Apple: The Games Console Manufacturer That Was Not To Be (But, Could One Day Be):

Apple have dominated in every technological field that they have entered into, but they have left themselves out of the TV manufacturing market, the video-gaming industry, the search engine market, the home office software market, and they have not done any technological innovations in the kitchen appliances sector, and the majority of the living room technology has been avoided by the Apple corporation.

The video-game console, the Apple games console, has been avoided by the Apple technological corporation since the dawn of video-game consoles, but this has been largely due to the innovations costing large corporations like Microsoft and Sony billions of dollars every year because they are still paying off innovation bills from a decade ago, and it would be unwise for Apple to enter into the cramped video-game marketplace to only put themselves into tens of billions of dollars of debt within the first few years of operating.

Apple, seemingly have no ambitions and certainly no plans to enter into the video-game console market anytime soon, but this could all change over the next 5 years, as Apple have been eager to dominate the smartphone market by pushing their innovations ahead yet more years aside from their competitors, and this may have been a costly effort so that they can move resources around to fund an all new product/service innovation, and the video-game console market has hit an all time low in 2013, with sales figures staggering throughout the years since. Apple may see this as an opportunity for market entry, allowing the brand to seek out a niche smack-bang between Microsoft’s Xbox console and Sony’s PlayStation console, providing something that the other two have failed to. This, would of course be the console thats sole-use is for online gaming, and all of the single player offline gameplay will be left to the other competing brand manufacturers.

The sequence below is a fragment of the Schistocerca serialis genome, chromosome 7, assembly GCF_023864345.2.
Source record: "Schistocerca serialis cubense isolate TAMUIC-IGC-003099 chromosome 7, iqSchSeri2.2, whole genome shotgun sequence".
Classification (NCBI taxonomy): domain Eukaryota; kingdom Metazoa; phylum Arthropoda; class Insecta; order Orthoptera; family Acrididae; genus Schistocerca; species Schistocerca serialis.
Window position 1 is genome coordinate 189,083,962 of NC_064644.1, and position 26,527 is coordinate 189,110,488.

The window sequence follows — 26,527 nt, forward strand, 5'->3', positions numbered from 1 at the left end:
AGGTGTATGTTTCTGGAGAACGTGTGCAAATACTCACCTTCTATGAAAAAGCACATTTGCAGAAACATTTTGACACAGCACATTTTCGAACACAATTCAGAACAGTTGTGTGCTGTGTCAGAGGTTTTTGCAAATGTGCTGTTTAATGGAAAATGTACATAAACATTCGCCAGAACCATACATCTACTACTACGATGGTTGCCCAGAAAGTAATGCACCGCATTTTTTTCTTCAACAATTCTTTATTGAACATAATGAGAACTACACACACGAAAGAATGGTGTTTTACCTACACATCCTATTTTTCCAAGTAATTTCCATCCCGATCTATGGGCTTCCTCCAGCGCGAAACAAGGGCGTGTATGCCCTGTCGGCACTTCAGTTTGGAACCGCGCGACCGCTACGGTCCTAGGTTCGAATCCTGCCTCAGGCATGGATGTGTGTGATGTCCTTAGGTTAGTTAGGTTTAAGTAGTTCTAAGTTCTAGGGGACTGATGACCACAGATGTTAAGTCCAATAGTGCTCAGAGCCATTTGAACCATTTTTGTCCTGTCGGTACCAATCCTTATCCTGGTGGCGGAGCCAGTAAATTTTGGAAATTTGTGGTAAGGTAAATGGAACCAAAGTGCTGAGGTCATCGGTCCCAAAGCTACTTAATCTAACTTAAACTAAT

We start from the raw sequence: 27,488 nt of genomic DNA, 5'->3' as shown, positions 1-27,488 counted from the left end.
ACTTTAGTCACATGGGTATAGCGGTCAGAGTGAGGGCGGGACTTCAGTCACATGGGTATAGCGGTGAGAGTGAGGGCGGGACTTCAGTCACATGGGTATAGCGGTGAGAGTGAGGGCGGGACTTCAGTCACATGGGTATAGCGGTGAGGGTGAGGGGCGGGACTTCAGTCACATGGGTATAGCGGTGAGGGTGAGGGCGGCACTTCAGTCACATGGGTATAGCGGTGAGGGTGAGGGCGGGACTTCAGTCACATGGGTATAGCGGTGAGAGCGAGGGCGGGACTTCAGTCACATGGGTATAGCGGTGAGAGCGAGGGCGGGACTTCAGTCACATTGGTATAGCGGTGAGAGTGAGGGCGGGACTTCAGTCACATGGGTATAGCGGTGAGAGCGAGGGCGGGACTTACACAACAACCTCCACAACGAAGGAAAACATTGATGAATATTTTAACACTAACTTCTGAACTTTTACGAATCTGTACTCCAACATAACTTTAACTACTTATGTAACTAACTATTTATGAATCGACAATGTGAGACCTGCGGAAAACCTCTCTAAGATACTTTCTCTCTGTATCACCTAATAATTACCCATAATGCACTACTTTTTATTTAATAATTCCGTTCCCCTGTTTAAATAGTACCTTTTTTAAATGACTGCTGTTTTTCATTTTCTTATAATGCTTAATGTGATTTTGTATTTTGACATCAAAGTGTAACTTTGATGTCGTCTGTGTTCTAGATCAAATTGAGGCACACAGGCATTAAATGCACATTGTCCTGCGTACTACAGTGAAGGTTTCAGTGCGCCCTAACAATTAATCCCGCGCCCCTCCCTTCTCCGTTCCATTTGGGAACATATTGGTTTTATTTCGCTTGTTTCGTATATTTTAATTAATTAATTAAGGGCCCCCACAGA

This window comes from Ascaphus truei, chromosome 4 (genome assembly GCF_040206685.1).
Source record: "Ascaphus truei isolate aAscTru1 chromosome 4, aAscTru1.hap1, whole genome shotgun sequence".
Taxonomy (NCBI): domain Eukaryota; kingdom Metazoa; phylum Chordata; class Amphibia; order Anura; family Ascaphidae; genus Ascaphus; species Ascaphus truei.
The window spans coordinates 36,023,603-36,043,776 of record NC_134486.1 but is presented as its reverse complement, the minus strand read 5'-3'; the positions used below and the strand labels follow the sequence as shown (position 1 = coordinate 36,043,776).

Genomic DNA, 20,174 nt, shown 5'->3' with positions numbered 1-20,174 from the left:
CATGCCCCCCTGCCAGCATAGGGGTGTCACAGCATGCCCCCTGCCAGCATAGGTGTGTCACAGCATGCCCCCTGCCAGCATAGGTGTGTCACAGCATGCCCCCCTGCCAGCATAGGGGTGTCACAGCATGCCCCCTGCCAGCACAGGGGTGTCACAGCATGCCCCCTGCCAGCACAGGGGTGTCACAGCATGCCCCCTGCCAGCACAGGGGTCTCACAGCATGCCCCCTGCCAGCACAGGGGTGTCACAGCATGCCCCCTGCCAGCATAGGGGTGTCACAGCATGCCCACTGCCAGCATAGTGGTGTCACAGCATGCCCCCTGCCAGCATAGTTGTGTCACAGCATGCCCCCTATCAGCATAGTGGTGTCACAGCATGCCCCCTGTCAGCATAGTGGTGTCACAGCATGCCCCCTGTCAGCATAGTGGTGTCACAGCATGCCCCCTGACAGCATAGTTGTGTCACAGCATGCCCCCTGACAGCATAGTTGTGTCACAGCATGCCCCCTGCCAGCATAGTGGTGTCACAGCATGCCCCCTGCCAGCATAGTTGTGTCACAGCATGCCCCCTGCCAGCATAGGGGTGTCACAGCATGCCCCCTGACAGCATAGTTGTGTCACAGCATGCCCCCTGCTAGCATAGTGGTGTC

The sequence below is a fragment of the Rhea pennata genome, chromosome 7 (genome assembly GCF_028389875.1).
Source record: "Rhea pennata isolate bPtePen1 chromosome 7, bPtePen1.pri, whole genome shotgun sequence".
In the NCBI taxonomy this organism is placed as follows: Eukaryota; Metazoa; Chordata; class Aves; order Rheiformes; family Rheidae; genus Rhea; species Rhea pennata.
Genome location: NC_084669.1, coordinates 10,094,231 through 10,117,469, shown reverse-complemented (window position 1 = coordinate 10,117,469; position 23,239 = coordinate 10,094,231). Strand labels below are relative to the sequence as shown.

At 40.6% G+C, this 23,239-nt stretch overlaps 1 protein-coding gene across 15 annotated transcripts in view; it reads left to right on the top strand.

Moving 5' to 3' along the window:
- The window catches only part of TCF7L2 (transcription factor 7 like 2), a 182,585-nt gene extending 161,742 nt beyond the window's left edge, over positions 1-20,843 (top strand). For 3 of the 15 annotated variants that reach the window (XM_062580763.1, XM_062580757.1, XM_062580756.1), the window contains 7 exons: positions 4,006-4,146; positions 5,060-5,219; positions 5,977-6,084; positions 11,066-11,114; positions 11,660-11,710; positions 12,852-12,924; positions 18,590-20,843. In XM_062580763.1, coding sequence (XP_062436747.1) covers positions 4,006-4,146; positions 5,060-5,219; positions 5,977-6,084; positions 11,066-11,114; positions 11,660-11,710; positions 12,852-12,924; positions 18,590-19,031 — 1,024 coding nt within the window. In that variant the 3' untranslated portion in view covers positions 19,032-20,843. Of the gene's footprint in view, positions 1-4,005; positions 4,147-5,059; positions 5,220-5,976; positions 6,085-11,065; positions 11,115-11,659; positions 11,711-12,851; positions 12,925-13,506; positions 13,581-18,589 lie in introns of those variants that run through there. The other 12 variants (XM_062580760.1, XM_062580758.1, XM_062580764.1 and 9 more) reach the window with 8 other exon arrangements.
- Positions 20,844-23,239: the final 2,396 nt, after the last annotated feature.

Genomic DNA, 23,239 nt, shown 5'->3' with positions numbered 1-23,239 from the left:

The Apple ‘online’ games console could enter into the market at a new age, next-generation console stage in 2020 onwards, as the video-game marketplace is making the switch to predominant online gameplay for the vast majority of the games console audiences. Apple is a brand that represents the brighter side to technological innovations, having introduced the smartphone market to the world, the app technology, the first premium tablet, the first premium MP3 player, and the best computer/laptop hardware on the market today.

© 2017 Dreammore